Nectar of the Tequila Gods

This year’s lychee, the ingredient popping up on drink menus across the country, is agave nectar. There it is at the Orbit Room in San Francisco, infused with coriander and mixed with gin. And there it is again in a margarita at Manhattan’s Employees Only. And paired with grapefruit vodka at Sonoma County’s Cyrus Restaurant.

Agave nectar, also known as agave syrup, has been a marginal fixture in small health food stores since the mid-1990s (it has a lower glycemic index, making it supposedly better for you). But recently it’s gone mainstream, carried at major chains.

Like fruit juice, it’s a natural sweetener, so it’s used to sweeten cereals, smoothies, and teas. But its appeal is that it’s not as sweet as sugar, says Drew Levinson, beverage manager and master mixologist at Las Vegas’s Bellagio Resort and Casino. Sugar, he says, has a “sweet, cloying flavor” and can be tricky to control. Agave nectar is milder, and unlike honey, it’s soluble in cold drinks.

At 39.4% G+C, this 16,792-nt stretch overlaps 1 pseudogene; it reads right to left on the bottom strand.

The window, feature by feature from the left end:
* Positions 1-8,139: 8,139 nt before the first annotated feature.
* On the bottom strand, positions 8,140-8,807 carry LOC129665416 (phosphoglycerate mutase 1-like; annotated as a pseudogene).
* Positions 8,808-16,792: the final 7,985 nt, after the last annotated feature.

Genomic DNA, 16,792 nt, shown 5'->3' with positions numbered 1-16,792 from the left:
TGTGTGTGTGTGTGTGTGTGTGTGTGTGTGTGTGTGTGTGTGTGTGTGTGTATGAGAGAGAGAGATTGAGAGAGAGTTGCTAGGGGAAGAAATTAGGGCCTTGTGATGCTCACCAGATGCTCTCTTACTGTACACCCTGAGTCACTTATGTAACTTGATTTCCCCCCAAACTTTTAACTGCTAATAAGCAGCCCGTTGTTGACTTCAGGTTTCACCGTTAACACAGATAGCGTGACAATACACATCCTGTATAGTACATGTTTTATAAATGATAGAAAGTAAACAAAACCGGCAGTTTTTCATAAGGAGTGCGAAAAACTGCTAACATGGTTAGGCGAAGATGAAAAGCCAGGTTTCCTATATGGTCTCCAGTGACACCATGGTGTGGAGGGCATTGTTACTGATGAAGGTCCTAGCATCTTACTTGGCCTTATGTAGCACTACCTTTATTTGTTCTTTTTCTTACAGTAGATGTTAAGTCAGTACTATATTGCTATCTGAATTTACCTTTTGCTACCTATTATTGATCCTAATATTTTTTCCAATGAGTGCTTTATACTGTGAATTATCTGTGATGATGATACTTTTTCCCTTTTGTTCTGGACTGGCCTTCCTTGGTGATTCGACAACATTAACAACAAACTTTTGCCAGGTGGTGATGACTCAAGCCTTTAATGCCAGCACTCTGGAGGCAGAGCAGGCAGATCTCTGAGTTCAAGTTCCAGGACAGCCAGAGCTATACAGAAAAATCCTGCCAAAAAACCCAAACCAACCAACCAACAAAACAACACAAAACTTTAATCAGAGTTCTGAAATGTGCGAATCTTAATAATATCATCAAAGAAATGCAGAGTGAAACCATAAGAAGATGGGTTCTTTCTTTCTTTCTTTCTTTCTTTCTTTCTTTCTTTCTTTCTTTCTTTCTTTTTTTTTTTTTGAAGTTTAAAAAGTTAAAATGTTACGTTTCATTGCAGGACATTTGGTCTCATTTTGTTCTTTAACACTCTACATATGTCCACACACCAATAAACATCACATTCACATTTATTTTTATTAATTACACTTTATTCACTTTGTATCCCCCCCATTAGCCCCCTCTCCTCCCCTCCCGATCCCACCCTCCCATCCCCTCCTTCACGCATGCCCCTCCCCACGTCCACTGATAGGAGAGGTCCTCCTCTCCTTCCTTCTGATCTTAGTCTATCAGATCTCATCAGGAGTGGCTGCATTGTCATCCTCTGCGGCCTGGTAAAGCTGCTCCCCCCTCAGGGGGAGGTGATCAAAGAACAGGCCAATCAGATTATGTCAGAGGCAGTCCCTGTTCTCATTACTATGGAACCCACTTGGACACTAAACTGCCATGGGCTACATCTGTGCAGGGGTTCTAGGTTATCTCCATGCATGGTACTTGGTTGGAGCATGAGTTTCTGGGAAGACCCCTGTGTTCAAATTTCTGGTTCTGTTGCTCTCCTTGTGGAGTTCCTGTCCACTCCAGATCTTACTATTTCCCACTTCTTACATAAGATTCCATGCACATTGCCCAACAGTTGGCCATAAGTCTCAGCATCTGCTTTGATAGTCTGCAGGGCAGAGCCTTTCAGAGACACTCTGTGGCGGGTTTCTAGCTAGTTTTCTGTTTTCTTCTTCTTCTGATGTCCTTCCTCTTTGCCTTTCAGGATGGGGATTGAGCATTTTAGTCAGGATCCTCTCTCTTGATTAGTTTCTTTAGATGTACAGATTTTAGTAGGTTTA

“It’s got a round mouthfeel and flavor,” says Jay Foster, owner of the San Francisco Southern-food restaurant Farmer Brown, who uses the nectar to sweeten his freshly muddled watermelon margaritas rimmed with spicy cayenne salt.

Heavenly as it sounds, agave nectar is just juice from the Mexican agave plant grown in the volcanic soil around Guadalajara —the same juice that, when fermented, becomes tequila. The nectar is extracted by heating up the plant’s pineapple-shaped core, then pressing it. When the juice drips out, it can be either filtered—to make agave syrup—or fermented to make tequila. Afterward, the plant is ruined and can no longer produce tequila or anything else.

Ultimately, the biggest reason for agave nectar’s popularity may be that it just sounds cool. It has a ring to it that smacks of exotic, earthy adventure. And, of course, tequila.

Get it here.